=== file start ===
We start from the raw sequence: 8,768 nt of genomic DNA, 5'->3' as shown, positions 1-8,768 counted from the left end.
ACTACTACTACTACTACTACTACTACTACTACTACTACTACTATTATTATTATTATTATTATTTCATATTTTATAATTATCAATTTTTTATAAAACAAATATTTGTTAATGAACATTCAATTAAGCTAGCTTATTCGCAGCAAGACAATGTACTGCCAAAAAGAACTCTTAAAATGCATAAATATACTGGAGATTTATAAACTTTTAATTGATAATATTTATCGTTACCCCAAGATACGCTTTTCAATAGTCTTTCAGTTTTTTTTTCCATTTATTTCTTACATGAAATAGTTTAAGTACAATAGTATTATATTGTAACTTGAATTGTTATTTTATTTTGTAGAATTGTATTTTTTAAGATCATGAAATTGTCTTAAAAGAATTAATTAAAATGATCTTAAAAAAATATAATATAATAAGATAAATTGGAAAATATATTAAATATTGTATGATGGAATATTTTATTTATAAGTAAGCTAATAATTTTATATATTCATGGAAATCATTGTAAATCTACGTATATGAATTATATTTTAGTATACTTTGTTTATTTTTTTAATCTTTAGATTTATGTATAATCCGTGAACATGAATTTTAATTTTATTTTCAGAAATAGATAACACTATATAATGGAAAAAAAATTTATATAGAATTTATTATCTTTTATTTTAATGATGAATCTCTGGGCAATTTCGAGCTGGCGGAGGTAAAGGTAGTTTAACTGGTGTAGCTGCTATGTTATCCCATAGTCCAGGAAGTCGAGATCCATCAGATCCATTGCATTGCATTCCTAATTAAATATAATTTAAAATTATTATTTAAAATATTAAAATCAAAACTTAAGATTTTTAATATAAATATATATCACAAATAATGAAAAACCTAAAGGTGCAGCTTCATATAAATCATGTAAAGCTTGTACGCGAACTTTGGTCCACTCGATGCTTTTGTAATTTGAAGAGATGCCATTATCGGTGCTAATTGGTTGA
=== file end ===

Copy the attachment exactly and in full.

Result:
We start from the raw sequence: 8,768 nt of genomic DNA, 5'->3' as shown, positions 1-8,768 counted from the left end.
ACTACTACTACTACTACTACTACTACTACTACTACTACTACTATTATTATTATTATTATTATTTCATATTTTATAATTATCAATTTTTTATAAAACAAATATTTGTTAATGAACATTCAATTAAGCTAGCTTATTCGCAGCAAGACAATGTACTGCCAAAAAGAACTCTTAAAATGCATAAATATACTGGAGATTTATAAACTTTTAATTGATAATATTTATCGTTACCCCAAGATACGCTTTTCAATAGTCTTTCAGTTTTTTTTTCCATTTATTTCTTACATGAAATAGTTTAAGTACAATAGTATTATATTGTAACTTGAATTGTTATTTTATTTTGTAGAATTGTATTTTTTAAGATCATGAAATTGTCTTAAAAGAATTAATTAAAATGATCTTAAAAAAATATAATATAATAAGATAAATTGGAAAATATATTAAATATTGTATGATGGAATATTTTATTTATAAGTAAGCTAATAATTTTATATATTCATGGAAATCATTGTAAATCTACGTATATGAATTATATTTTAGTATACTTTGTTTATTTTTTTAATCTTTAGATTTATGTATAATCCGTGAACATGAATTTTAATTTTATTTTCAGAAATAGATAACACTATATAATGGAAAAAAAATTTATATAGAATTTATTATCTTTTATTTTAATGATGAATCTCTGGGCAATTTCGAGCTGGCGGAGGTAAAGGTAGTTTAACTGGTGTAGCTGCTATGTTATCCCATAGTCCAGGAAGTCGAGATCCATCAGATCCATTGCATTGCATTCCTAATTAAATATAATTTAAAATTATTATTTAAAATATTAAAATCAAAACTTAAGATTTTTAATATAAATATATATCACAAATAATGAAAAACCTAAAGGTGCAGCTTCATATAAATCATGTAAAGCTTGTACGCGAACTTTGGTCCACTCGATGCTTTTGTAATTTGAAGAGATGCCATTATCGGTGCTAATTGGTTGA